Audit finds lack of oversight at Murray County's 911 center
SULPHUR, Okla. (AP) — A state audit shows that financial supervision of Murray County's 911 emergency call center was so slack that governing board members once gave a $65,000 check to a company that was only required to be paid $650.
Inspectors say the Murray County 911 Trust Authority board took almost two months to correct the error. The authority received over $1.1 million during the audit period, which was July 2015 to June 2017.
The Oklahoman reports that auditors said receipts weren't provided for $5,730.25 of the $13,892 of the center's listed expenses on the authority's credit card.
State law mandates public entities to deposit funds daily or no later than the following banking day.
Auditors say a former 911 director held deposits for days, weeks, and sometimes months after receiving funds.
Thousands join Tony Hawk in opening Oklahoma City skate park
OKLAHOMA CITY (AP) — Skateboard enthusiasts turned out by the thousands to welcome industry legend Tony Hawk to a new Oklahoma City park.
Hawk made an appearance Sunday for the grand opening of the skate park at Stars & Stripes Park on Lake Hefner. Oklahoma City Parks & Recreation estimates about 3,000 people showed up to see Hawk, Oklahoma-born professional skater Clint Walker and others christen the park.
The 50-year-old Hawk has helped open skate parks throughout the U.S. His industry footprint also includes skating video and mobile games and movie appearances.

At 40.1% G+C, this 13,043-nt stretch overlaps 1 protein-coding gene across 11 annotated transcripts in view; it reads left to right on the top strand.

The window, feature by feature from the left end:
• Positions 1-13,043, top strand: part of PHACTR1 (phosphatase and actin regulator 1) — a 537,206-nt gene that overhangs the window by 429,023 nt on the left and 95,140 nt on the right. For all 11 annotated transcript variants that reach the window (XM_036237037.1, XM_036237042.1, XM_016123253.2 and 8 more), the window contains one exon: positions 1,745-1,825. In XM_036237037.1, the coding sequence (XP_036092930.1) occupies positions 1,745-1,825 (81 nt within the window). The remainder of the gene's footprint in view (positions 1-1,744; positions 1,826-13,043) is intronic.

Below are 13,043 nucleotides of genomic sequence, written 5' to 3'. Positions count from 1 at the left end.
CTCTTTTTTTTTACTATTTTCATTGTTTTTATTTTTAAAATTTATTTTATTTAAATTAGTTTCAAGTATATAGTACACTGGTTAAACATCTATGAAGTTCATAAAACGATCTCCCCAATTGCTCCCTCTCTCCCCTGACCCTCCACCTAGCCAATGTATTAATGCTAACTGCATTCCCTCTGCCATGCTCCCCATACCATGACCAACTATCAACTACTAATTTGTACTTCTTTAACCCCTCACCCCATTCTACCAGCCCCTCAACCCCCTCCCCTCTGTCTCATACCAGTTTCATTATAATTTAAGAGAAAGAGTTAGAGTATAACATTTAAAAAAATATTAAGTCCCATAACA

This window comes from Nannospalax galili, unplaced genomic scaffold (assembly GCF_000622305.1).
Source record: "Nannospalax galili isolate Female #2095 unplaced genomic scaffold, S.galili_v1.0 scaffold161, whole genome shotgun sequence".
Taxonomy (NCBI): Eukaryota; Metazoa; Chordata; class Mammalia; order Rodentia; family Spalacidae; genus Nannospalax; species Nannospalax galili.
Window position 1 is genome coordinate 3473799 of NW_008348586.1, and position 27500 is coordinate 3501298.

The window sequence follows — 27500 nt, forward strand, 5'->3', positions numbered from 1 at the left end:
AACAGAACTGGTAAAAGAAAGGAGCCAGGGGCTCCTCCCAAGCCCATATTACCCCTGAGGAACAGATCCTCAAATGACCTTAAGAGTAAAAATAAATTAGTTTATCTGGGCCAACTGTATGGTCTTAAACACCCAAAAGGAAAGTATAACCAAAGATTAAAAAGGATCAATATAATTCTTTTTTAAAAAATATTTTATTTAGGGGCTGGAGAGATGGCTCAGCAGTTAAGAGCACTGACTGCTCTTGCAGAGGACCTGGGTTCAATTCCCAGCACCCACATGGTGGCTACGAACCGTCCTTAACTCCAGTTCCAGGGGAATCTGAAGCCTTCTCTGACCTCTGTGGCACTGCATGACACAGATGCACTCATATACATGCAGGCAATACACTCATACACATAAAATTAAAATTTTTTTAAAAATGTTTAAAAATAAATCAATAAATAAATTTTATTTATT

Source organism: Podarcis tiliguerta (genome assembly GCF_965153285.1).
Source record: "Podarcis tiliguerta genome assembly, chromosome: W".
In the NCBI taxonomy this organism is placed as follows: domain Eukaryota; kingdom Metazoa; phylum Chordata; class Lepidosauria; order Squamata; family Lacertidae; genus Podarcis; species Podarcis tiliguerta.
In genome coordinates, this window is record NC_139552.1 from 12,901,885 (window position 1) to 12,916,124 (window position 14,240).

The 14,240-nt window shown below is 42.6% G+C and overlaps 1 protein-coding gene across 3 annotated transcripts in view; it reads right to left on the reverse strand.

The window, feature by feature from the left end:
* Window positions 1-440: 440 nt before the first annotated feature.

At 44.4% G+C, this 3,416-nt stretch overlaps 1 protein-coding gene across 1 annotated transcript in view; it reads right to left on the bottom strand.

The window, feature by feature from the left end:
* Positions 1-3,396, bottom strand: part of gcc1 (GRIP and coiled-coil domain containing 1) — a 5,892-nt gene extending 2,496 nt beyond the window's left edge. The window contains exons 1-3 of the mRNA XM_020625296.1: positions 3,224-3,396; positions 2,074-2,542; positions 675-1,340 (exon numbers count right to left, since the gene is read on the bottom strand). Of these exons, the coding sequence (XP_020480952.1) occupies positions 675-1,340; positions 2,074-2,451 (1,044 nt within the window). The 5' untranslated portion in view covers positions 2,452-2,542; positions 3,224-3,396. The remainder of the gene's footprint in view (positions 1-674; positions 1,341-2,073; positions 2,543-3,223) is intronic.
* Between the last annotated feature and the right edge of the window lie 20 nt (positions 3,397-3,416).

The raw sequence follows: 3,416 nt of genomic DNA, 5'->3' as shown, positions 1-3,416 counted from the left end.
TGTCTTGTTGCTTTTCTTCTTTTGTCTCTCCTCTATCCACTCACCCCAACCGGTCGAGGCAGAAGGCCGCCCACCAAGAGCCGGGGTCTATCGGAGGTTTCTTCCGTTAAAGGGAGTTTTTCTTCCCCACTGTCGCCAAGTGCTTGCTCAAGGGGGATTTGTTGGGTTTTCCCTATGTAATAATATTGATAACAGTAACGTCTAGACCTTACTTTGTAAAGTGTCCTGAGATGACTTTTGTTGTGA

In a tweet , Hawk thanked Oklahoma City Mayor David Holt and other residents for attending, including "the dude that let me borrow his board after mine broke."
Oklahoma City council approves financing plan for food hall
OKLAHOMA CITY (AP) — Officials in Oklahoma City have approved a financing plan for a food hall in an area damaged in the bombing of the Alfred P. Murrah Federal Building almost 24 years ago.
The Journal Record reports that the city council approved $390,000 to help complete the food hall in former commercial property in an area north of downtown.
The project is part of the ongoing response to the terrorist attack that destroyed the federal building on April 19, 1995, killing 168 people and injuring hundreds more.
The Murrah Economic Development Revolving Loan Fund was established in 1997 following a $39 million appropriation from Congress to help repair damage from the bombing and implement an economic recovery program.
As of March 20, loans have been provided for 55 projects totaling $29.5 million.